According to one embodiment of the present invention, the group data maintained in the group table includes feature data associated with a group of wireless subscriber stations. The information sent to the network element includes unified feature data that is derived from the feature data from the subscriber data associated with the wireless subscriber station and the feature data from the group data referenced by the subscriber data. The feature data can indicate whether a respective feature, such as calling number identification presentation or call waiting is enabled. The unified feature data can be derived by examining the feature data from the subscriber data and the feature data from the group data. If the respective feature is indicated as enabled in at least one of the subscriber data and the group data, the unified feature data for the respective feature is indicated as enabled. The information can be sent to the network element by a home location registration (HLR) associated with the respective wireless subscriber station. By creating unified feature data from the subscriber and group feature data, and sending such information in a message to the network element, the standard protocols, such as IS-41 and GSM need not be modified to implement customer group functionality in a wireless environment according to the present invention. Further, the mobile switch and/or VLR need not be modified to implement customer group functionality in the wireless environment.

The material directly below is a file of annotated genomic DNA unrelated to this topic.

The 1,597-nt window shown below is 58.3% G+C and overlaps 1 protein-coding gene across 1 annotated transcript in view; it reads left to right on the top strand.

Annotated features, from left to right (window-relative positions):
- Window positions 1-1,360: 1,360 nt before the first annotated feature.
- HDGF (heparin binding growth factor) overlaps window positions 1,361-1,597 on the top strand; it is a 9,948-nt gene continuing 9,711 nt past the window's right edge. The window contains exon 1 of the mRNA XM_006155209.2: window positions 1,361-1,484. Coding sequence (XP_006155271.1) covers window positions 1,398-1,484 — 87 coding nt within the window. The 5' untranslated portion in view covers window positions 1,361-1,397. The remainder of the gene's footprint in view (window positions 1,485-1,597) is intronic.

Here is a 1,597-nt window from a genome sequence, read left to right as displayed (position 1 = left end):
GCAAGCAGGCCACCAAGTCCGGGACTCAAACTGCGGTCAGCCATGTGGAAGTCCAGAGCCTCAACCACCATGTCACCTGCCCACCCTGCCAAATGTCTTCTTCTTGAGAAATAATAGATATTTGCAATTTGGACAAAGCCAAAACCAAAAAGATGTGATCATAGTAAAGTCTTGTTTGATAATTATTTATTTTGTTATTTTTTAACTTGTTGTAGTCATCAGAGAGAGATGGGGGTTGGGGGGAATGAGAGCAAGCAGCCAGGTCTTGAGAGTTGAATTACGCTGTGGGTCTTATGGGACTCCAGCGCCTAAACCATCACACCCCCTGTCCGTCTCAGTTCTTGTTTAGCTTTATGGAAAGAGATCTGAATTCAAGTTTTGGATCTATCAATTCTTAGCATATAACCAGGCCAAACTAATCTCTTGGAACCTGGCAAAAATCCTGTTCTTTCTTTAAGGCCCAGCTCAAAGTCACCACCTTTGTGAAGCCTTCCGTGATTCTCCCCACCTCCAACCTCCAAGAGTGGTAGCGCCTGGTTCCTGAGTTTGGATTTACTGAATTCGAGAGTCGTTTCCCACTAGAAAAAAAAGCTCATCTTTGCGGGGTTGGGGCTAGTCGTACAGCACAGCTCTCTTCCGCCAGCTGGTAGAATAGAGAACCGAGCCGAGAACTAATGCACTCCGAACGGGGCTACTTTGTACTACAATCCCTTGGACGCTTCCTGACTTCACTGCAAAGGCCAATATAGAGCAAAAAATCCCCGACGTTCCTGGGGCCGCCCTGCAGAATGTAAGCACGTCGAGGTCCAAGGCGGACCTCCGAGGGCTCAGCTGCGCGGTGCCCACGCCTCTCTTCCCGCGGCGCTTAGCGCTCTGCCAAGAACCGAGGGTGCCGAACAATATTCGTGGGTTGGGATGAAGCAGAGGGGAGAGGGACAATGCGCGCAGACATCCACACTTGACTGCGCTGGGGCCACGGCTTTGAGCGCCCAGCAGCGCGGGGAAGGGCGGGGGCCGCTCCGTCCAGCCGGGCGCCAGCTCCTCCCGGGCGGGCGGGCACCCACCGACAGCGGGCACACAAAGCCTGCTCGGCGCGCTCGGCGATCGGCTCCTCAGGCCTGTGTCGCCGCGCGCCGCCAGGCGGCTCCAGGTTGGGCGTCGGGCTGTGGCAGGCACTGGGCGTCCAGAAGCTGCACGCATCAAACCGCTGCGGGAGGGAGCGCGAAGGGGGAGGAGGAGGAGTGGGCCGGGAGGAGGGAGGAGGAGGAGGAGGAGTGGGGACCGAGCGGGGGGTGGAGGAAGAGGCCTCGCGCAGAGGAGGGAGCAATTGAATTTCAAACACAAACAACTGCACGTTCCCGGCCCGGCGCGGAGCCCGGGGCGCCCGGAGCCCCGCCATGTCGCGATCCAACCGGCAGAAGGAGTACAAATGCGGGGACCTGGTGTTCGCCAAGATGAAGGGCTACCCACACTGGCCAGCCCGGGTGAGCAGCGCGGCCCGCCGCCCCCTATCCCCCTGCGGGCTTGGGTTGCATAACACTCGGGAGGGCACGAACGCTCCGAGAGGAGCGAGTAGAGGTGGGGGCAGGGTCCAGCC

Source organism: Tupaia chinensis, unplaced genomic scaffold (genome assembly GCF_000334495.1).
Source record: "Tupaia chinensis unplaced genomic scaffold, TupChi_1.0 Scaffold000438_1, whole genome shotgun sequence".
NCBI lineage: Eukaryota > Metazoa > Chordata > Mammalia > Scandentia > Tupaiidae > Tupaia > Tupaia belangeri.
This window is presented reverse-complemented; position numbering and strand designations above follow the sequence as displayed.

According to another embodiment of the present invention, the network element, such as a switch or VLR, maintains two tables, a subscriber table that can contain subscriber data for each of several wireless subscriber stations, and a group table that can contain group data associated with a group of wireless subscriber stations. An HLR receives a request from a network element for information relating to a wireless subscriber station. In response to the request, the HLR obtains information relating to the subscriber station from the subscriber table and the group table, and sends to the network element at least one message that includes information based at least in part on the group data. According to one embodiment of this invention, the HLR generates and sends two messages to the network element. One message contains the information from the subscriber table, and the second message contains information from the group table. According to this aspect of the present invention, the protocol used to communicate between the HLR and the network element, such as IS-41 or GSM, may be enhanced to accommodate the communication of a group profile. By maintaining a group table for group data, the network element need only obtain group information for subscriber stations for which the network element does not already have a group profile. The use of a separate group table can decrease the amount of processing carried out by the HLR, because the HLR need not generate unified feature data. A separate group table can also be used to implement features on a customer-group only basis.